Deconstructing the Session

Deconstructing the Session

District 16 legislators hold townhall meeting.

Lawmakers from District 16 met with more than 50 of their constituents to talk about the past legislative session and to answer questions. "This has been the most difficult two years," said Del. Marilyn Goldwater (D-16) of the past session. Goldwater has served in the General Assembly for 22 years. "The Republicans are mean spirited. … they are obstructionists."

Goldwater, and the rest of the state’s Democrats are dealing with a Republican governor for the first time in decades and are finding it difficult.

"The governor knows only two things, slots and no taxes," Goldwater said. "It is very difficult to craft a message that says, ‘people need services.’"

Goldwater, who has spent a lot of her time dealing with healthcare issues, saw several bills of hers pass the House only to fail in the Senate. "We’ll work on that again next year," she said.

There were some legislative victories for the delegation, as well. One of the first actions this session was to override Gov. Ehrlich’s veto of a bill, sponsored by Del. Bill Bronrott (D-16), which would encourage the use of energy efficient appliances, particularly in commercial establishments.

Bronrott also worked on a bill which will place a surcharge on Marylander’s water bills, and septic bills. The funding will go to help remove pollutants from the sewage and is being touted as a measure to help clean up the Chesapeake Bay. "This is really important in removing a lot of the natural pollution that goes into the bay," Bronrott said.

Bronrott was also pleased about a measure to double the fine for failing to stop at a school bus from $500-$1,000, and defeating a measure which would have closed the state Office of Smart Growth.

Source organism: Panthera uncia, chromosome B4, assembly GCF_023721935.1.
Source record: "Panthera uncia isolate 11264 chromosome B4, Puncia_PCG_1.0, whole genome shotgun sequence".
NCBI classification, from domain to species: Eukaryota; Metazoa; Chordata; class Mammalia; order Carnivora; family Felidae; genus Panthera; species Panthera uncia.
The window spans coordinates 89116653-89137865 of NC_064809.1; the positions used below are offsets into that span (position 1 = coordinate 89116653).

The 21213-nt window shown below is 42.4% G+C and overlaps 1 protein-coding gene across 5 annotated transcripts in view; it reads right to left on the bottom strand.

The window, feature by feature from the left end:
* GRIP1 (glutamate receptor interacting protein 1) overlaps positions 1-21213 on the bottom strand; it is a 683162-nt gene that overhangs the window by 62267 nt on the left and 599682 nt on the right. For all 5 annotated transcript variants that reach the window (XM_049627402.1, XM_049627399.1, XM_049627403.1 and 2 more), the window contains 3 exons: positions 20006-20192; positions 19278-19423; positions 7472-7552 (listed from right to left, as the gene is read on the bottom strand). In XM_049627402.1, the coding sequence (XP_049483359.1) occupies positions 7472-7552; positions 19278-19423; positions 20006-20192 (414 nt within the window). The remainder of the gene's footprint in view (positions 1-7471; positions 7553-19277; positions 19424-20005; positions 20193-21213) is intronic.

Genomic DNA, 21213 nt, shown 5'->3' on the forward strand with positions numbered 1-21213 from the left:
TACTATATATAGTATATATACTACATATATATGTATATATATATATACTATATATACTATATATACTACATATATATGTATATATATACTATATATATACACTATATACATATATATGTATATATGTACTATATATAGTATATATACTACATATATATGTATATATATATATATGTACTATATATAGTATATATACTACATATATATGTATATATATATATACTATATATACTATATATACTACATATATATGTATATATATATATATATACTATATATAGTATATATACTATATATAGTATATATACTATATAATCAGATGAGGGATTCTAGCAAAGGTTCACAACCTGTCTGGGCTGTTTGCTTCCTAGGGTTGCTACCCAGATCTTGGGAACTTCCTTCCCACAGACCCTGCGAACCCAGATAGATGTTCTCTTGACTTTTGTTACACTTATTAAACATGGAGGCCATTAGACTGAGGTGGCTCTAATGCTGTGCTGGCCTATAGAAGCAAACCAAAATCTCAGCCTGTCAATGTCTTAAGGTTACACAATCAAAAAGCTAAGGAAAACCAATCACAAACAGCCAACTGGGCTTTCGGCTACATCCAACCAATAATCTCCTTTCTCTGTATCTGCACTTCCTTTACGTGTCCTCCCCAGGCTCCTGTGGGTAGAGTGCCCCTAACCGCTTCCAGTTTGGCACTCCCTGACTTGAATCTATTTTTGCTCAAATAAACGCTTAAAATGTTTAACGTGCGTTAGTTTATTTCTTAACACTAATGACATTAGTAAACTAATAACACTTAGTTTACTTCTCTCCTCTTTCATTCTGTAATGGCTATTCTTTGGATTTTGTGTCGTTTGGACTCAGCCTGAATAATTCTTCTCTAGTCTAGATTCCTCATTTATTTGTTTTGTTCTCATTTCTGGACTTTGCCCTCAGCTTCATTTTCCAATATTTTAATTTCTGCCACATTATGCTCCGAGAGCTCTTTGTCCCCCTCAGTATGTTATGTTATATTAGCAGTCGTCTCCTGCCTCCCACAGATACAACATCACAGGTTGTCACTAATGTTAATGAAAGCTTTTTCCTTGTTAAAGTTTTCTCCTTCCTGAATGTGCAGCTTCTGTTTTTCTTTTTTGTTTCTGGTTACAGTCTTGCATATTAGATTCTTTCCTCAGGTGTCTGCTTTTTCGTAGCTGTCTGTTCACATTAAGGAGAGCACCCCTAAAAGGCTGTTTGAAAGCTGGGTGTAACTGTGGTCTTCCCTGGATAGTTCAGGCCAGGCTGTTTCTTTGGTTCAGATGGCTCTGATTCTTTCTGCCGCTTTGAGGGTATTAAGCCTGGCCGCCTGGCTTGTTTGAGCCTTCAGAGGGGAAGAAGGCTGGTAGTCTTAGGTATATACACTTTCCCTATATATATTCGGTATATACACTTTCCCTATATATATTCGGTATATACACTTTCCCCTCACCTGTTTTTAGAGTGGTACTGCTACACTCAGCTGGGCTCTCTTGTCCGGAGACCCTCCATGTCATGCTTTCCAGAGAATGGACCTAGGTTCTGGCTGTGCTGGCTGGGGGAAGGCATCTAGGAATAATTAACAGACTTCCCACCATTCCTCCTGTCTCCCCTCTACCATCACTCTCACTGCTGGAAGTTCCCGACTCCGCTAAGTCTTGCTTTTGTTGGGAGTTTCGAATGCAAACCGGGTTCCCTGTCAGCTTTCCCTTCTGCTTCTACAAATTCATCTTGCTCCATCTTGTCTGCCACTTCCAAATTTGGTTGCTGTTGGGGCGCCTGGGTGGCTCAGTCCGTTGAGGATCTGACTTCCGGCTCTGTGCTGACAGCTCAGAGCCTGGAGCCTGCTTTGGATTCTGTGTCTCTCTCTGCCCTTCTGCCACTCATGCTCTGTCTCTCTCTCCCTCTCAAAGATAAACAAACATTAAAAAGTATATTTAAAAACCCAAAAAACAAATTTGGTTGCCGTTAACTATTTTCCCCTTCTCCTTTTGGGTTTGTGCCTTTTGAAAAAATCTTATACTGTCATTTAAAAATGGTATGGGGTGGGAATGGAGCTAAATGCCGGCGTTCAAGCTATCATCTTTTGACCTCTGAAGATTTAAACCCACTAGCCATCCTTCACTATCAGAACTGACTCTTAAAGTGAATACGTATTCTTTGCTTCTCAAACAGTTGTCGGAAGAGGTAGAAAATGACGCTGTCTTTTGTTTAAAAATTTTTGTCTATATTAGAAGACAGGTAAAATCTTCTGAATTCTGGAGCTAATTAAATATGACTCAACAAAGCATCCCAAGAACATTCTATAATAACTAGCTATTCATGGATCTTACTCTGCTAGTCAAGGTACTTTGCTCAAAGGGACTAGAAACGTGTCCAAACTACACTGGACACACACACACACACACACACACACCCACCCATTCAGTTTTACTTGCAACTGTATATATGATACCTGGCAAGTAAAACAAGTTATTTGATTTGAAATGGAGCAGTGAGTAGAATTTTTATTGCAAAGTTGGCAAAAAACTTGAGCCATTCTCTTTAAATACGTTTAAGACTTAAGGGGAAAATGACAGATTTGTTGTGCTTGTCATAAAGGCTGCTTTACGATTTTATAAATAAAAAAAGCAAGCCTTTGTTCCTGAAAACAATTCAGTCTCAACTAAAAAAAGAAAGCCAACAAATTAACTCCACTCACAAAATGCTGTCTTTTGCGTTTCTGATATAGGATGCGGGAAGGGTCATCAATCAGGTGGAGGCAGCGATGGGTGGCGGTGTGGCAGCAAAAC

He also continued work on the Corridor Cities Transitway, a mass transit project planned to run from the Shady Grove Metro into Clarksburg. "The hope is to take a lot of cars off I-270," Bronrott said.

Bronrott also spoke out against the governor’s proposal to bring slot machine gambling to the state.

"I’ve about had it," he said. "It’s all predicated on people losing millions of dollars every day. … Those are the people that can least afford [it]."

Del. Susan Lee (D-16) also expressed frustration with the last session, and with the failure of several pieces of legislation. "We were disappointed that the ban on assault weapons did not go forth," Lee said. The ban, introduced by Sen. Rob Garagiola (D-15) failed in the Senate by one vote.

Lee was happy to see some of her balls pass. Her primary area of expertise is new technology, and she worked on several bills in areas like trying to put a stop to spam, internet-child pornography and fraud.

She also worked on a bill to allow Maryland to prosecute people suspected of identity theft. "I think Identity theft is an extremely complex problem," Lee said.

Sen. Brian Frosh (D-16) also had his share of defeats. He introduced a bill which he said would help the University of Maryland system. The bill would have given the university system a guaranteed revenue stream, but would have coupled that with a five percent annual cap on tuition increases.

That bill was vetoed, but Frosh is not done. "At our next session, look for an attempt to override this veto," he said.

Frosh, is also looking at issues surrounding Juvenile Justice. After touring different facilities in Maryland and Virginia Frosh was disgusted with the state of juvenile prisons in Maryland. "It is really a disgrace. It is a shock that in Maryland in the 21st century we just throw these kids away," Frosh said.

While he is trying to address the situation, he is finding it difficult. "What we are talking about is really an executive department," Frosh said.